1952 – 1972
The Road to California
Jackie was looking forward to her trip to California in her thirteenth summer of 1952. When she got back home to Hot Springs, Arkansas, she would tell her friends all about the beautiful homes and the palm trees lined along the Los Angeles and Hollywood streets. Jackie, her mother, aunt and uncle, and cousin drove down Route 66 in a car that her uncle was delivering to a white man in Pasadena. They all stayed at the house of Uncle John, another uncle by marriage, but they were all family.
Jackie enjoyed the hospitality, the California sunshine, and spending time with her family. Yet as the summer wore on, homesickness set in, and she was eager to get back home. As it got closer to September, Jackie asked her mother when they were going back to Hot Springs. It was then that Jackie experienced the biggest heartbreak to date: her mother informed her they were not returning home. They would, in fact, be staying in California. Jackie was devastated to the core. She was so hurt and disappointed; her life as she knew it would never be the same.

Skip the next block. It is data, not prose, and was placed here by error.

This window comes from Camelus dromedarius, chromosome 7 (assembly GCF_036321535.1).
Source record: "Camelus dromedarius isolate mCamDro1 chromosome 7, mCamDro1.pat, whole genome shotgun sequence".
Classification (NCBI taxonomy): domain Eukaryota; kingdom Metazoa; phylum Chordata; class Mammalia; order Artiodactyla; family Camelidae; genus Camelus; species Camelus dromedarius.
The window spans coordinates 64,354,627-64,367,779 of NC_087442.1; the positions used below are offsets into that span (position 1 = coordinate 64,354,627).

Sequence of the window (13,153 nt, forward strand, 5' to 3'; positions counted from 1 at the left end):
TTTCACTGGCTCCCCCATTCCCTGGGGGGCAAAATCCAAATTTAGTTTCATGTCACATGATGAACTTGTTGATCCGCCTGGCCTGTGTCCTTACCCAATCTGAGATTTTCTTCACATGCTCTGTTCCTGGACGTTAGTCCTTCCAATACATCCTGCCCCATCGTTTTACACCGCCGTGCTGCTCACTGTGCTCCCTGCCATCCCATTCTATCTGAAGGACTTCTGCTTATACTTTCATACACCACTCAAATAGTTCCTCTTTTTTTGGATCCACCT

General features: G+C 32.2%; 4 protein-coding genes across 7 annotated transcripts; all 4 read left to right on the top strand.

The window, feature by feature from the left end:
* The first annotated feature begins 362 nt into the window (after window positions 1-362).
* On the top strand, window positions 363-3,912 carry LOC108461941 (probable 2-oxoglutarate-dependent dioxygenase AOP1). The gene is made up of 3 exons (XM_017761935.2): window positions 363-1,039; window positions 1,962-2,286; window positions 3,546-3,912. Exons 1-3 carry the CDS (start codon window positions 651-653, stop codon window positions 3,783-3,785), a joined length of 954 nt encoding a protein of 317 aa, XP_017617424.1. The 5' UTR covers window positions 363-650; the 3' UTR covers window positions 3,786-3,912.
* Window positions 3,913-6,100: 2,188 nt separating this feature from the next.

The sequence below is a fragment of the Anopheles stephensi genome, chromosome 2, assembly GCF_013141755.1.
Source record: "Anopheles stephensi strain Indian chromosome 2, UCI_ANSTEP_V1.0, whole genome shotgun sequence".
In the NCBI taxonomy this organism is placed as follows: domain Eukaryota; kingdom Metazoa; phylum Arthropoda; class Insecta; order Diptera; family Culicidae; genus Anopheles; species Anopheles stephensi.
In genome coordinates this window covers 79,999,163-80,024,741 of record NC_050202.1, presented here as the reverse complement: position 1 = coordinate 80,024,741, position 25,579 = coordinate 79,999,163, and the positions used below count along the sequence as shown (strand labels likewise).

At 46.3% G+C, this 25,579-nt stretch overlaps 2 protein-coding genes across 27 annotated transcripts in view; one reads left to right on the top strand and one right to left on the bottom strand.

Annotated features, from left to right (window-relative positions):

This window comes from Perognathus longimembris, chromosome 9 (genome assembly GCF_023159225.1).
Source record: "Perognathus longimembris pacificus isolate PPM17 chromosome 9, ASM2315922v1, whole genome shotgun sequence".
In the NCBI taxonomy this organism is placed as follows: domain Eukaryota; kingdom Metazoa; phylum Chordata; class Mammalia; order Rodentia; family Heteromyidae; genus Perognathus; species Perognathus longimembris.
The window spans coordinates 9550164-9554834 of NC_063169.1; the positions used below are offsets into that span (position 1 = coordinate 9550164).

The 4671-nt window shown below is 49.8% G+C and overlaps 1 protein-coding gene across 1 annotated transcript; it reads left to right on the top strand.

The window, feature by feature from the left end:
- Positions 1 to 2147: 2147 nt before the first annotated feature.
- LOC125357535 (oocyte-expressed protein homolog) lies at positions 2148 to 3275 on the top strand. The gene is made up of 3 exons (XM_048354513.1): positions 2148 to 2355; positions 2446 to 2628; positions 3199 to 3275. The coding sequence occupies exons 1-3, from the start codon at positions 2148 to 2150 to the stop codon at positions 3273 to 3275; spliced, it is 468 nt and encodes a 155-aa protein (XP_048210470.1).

When Jackie’s mother told her they were not going back to Hot Springs, but in fact were making California their home, she felt her hopes and dreams for the future would never be realized. All hopes of her becoming a majorette were a dream deferred. In her heart and mind, she had claimed that spot on the majorette team, but her mother, along with the other adults in her life had other plans. They had made the difficult decision to leave their home, a place they loved to test the waters of new beginnings.
First Stop Pasadena
Pasadena was a totally different lifestyle in many ways. Jackie was enrolled at Washington Jr. High School and had a difficult time adjusting. The majority of the students and the teachers were white. She had come from an environment of nurturing and respect in which high expectations were the norm. Jackie just did not fit in. She addressed adults with a “Yes, ma’am” or “No, sir”. When called upon in class, she stood to address the teacher and for that she was mocked. It was a rough time for her, mainly because her cousins hadn’t yet arrived. Slowly, the rest of the family arrived from Hot Springs and St. Louis. Some moved to Altadena first before coming to Pasadena.